shown at the box-office. Instead of
the contest being played in order to
give the fans an exhibition by their
favorites, the game is now played for
the sake of one league trying to gain
a little prestige by soundly trimming
the other league.
The emphasis on winning has
meant that the game is practically
a preview of the world series since
most players are chosen who per-
form well together, rather than
those who are stars in their own
right. Another reason for the de-
creasing attendance is that the
Nationals have won only three out
of ten contests, and the public is
beginning to take the outcome for
granted.

Senior Circuit Chueckers
Dominate Four Games;
French Loses First
By HALE CHAMPION
From Associated Press Summaries
The National League has long been
known as a pitcher's league, and to-
day's five game schedule in the se-
nior circuit illustrated why.
Of the five, four were low-scoring,
close affairs with the hurlers far
ahead of the batters in all except
Brooklyn's opening game with the
Cardinals.
Strangely enough it was in this
contest that the best pitching might
have been expected. Lefty Larry
French who had chalked up 10
straight for the Flatbushers was the
starter, but the Cardinals got to him
for 14 hits and enough runs to hand
him his first loss.
Otherwise all was peaceful as the
Brooks salvaged the second game
and the pitchers continued to blow
the ball past futile or almost futile
hitters.
Chicago ..........000 000 105 0-6
New York ........000 020 400 1-7
Wade, Weiland, Haynes and Tur-
ner; Breuer, Lindell and Rosar.
* * *
St. Louis .......... 000 000 000-0
Washington........ 010 100 01x-3
Galehouse, Appleton and Ferrell;
Carrasquel and Early.
* * *
Brooklyn ......002 110 000-4 9 2
St. Louis .... 000 123 10x-7 16 1
French, Casey, Head and Owen;
White and W. Cooper.
* * *
Brooklyn ...........010 101 100-4
St. Louis .......... 000 000 300-3
Macon, Davis and Owen; Lanier,
Pollet, Gumbert and W. Cooper.
* * *
Philadelphia ........000 000 100-1
Chicago...........000 000 02x-2
Melton, Johnson and Warren; Lee,
Fleming and McCullough.

Blazin Ben On Fire:
Hooan-Demaret Team Paces
Ryder Cup Squad To 5-0 Lead
II
lBen Hogan, America's No. 1 Golfer.
By The Associated Press Havers of Great Britain in 1931 at
DETROIT, July 18.-Craig Wood's Columbus, O.
American Ryder Cup squad with Ben
Hogan and Jimmy Demaret com- The cup squad likewise received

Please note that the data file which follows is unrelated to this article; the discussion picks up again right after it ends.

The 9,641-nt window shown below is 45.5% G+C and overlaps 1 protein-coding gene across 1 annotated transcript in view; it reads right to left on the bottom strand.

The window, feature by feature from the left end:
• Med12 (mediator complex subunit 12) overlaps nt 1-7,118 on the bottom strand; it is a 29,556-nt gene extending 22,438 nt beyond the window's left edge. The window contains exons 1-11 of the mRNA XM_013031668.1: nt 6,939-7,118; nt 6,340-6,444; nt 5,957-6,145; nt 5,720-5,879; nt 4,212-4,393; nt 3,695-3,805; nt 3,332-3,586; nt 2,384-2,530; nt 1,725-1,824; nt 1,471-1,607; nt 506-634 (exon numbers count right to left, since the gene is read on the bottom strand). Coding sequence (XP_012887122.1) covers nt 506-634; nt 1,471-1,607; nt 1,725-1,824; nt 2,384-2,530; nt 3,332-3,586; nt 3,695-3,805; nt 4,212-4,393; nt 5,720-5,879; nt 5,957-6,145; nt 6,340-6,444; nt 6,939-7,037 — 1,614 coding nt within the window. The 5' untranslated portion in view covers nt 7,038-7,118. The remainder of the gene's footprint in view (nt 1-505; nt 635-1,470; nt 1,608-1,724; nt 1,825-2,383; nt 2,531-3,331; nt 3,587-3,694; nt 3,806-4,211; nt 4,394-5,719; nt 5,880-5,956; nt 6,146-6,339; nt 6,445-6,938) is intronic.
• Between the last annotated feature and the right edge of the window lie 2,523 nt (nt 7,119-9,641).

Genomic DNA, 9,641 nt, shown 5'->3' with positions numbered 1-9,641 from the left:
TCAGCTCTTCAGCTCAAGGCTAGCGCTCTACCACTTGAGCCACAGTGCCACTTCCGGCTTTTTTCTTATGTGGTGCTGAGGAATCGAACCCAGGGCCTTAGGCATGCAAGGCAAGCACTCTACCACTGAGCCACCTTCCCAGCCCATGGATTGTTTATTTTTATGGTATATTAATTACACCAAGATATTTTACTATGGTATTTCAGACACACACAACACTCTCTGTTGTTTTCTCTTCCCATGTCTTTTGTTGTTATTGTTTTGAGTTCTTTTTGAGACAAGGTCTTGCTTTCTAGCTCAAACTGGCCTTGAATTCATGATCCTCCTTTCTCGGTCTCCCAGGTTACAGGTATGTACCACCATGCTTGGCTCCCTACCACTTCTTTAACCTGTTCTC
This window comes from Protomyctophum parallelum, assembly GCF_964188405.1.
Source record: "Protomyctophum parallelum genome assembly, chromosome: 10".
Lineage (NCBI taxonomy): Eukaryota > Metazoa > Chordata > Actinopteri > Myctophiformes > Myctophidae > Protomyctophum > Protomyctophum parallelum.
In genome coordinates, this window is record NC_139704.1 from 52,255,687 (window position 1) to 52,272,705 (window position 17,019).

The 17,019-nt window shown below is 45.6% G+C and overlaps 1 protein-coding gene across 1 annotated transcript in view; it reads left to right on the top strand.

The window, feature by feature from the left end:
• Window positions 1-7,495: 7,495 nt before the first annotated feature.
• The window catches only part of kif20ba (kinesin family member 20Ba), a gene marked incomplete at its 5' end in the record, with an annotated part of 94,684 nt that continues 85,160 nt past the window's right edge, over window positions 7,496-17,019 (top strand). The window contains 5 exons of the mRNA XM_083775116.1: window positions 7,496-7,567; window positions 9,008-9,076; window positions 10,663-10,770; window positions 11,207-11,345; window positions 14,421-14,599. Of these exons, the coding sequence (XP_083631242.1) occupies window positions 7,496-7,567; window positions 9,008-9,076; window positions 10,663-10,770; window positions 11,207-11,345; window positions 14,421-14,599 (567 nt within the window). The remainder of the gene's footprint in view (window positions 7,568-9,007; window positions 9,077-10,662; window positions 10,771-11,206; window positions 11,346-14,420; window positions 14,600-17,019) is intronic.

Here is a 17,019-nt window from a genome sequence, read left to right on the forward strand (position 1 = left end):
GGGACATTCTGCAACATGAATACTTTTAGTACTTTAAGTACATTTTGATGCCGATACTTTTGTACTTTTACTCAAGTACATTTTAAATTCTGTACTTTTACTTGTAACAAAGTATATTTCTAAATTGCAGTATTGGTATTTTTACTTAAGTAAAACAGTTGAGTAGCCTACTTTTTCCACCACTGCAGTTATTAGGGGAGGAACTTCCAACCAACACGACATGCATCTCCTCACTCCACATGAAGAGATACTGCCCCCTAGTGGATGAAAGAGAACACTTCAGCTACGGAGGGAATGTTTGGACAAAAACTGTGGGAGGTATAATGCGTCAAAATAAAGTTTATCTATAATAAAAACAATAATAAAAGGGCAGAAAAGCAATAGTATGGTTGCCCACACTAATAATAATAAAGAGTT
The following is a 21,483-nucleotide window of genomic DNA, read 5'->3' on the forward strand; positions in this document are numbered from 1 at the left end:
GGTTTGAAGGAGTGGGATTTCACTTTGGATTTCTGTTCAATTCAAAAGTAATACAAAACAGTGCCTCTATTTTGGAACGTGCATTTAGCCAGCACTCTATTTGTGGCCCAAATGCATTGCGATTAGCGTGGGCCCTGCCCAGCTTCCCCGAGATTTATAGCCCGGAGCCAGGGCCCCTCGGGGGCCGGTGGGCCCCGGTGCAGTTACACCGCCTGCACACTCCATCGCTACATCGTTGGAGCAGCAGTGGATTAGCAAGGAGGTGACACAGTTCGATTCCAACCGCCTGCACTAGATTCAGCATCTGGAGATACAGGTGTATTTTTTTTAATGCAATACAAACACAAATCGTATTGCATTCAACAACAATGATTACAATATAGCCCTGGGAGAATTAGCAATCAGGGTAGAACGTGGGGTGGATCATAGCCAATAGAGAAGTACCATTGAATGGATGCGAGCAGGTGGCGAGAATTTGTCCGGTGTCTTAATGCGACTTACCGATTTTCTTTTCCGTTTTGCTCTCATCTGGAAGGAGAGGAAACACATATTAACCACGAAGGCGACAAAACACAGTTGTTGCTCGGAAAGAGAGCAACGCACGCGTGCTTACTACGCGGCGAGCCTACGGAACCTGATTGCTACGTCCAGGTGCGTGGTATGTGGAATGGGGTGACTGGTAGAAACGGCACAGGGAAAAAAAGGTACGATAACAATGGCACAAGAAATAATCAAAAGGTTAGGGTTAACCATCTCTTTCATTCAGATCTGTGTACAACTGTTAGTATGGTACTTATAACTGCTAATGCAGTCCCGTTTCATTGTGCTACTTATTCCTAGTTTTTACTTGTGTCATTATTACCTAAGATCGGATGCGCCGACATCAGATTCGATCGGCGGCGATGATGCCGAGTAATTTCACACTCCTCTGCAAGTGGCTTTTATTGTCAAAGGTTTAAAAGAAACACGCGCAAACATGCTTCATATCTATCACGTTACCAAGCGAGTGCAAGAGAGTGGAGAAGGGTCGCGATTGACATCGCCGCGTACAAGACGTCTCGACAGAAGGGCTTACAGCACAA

bining for the most decisive victory one-sided triumphs from their next
ever achieved in the series, rolled up two pairs. Byron Nelson and Ed
a 5 to 0 lead today over Walter Dudley, the latter substituting for
Hagen's challengers in 36-hole best Sammy Snead, were 10 under par
ball foursome play that opened the while tripping Henry Picard and
two-day Red Cross match. Sam Byrd 6 and 5. Gene Sarazen
Hogan and Demaret posted a tor- and Lloyd Mangrum defeated Clay-
rid 11 under par over the 6,957-yard ton Heafner and Sergt. Jim Turnesa,
Oakland Hills course for the 26 holes I to 6.

I.

1I

New York
Cincinnati
Lohrman
Shoun and
Boston ....
Pittsburgh.
Javery,

.001 100 010-3 9 1
000 100 000-1 5 0
and Danning; Starr,
Lamanno.

it took them to trounce Lawson Little Wood combined with Ghezzi to de-
and Light Horse Harry Cooper, 11 to feat Guldahl and Dick Metz 1 up,
10. The previous high was a 10 to and Horton Smith and Jug McSpad-
9 victory by Hagen and Denny Shute en outlasted Jimmy Thomson and
over George Duncan and Arthur Al Watrous, 3 and 2.
L4
Sunday at the-Wolverine
- 209 SOUTH STATE
Cream of Asparagus Soup
Chilled Grapefruit or Tomato Juice
Pickle Slices Olives Radishes
FRIED CHICKEN : SOUTHERN STYLE
GRILLED BEEF TENDERLOIN STEAK
Creamed Potatoes and New Peas or French Fried Potatoes
Corn Saute Mexican Harvard Beets
Head Lettuce & Tomato Salad.. . or . .. Fruit Salad Supreme
Hot Rolls and Butter
Tea, Coffee, Milk, Iced Tea Ice Cream
Guest Price 55c

'I
)

12-20.
$3-95
8 Nickels Arcade

'I

..... 000
.003
Errickson

000 000-0 3 0
000 00x-3 5 1
and Kluttz;

Heintzelman and Lopez.
Mlajor League Standings_
AMERICAN LEAGUE

il

W
New York.......59
Boston.........50
Cleveland.......49
St. Louis ....... .45
Detroit .........45.
Chicago ........36
Washington .... 34
Philadelphia ... 36

L
28
35
40
44
46
49
54
58

Pet.
.678
.588
.551
.506
.495
.424
.386
.383

GB
8
11
15
16
22
25%
261/2

Read The Daily

(7lassi f eds !

11

ii

Sunday's Games
Detroit at Philadelphia (2)
Cleveland at. oston (2)
Chicago at New York (2)
St. Louis at Washington (2)
NATIONAL LEAGUE

"
r
nU: $."
: :}
i% },
i vvh
",: :.
,
., ":' R
rq "^ , t 1A11
o:

Glamorous make-up
for your legs
heiena rubinstein's
NEW LEG STICK
100
A new kind of make-up-de-
signed by Helena Rubinstein
to bring glamorous beauty
to stockingless legs. Just a
few quick strokes of your
LEG STICK-and your legs are
a glorious golden beige,
sleek and smooth as satin.
LEG STICK conceals little
flaws and blemishes. Water-
proof, of course. 1.00.

Brooklyn ......60
St. Louis ........48
Cincinnati ......46
New York .......45
Chicago ........43
Pittsburgh ......39
Boston......... 37
Philadelphia ... 23

L
26
31
40
42
47
44
54
62

Pct.
.698
.631
:.535
.517
.478
.470
.407
.271

GB
8112
14
151%2
19
22%/2
271/2
431%2

Sunday's Games
Brooklyn at St. Louis (2)
New York at Cincinnati (2)
Boston at Pittsburgh (2)
Philadelphia at Chicago (2)

I

Meanwhile the All-Star football
contest has maintained the fans' in-
terest every year. Soldiers Field is
filled nearly to capacity each time
the pros and collegians meet. And
the explanation for this is that the
game still belongs to the public. In-
terest is maintained from mid-July
to the night of the game because

the fans are interested in seeing how
their favorites are making out in the
balloting. The fans don't have to
wait for a high tribunal of coaches
to decide which eleven men combi-
nations will have the most chance to
win and bring glory to their team
as in the baseball classic.
Yours,
Desmond Howarth

41

Ai iCKir

ronricTT kirr-Dn,..

"/ kii tTt1u.

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- KENNEDY ALLI;N k, KUC;Kt[ 1 ANULK!>UN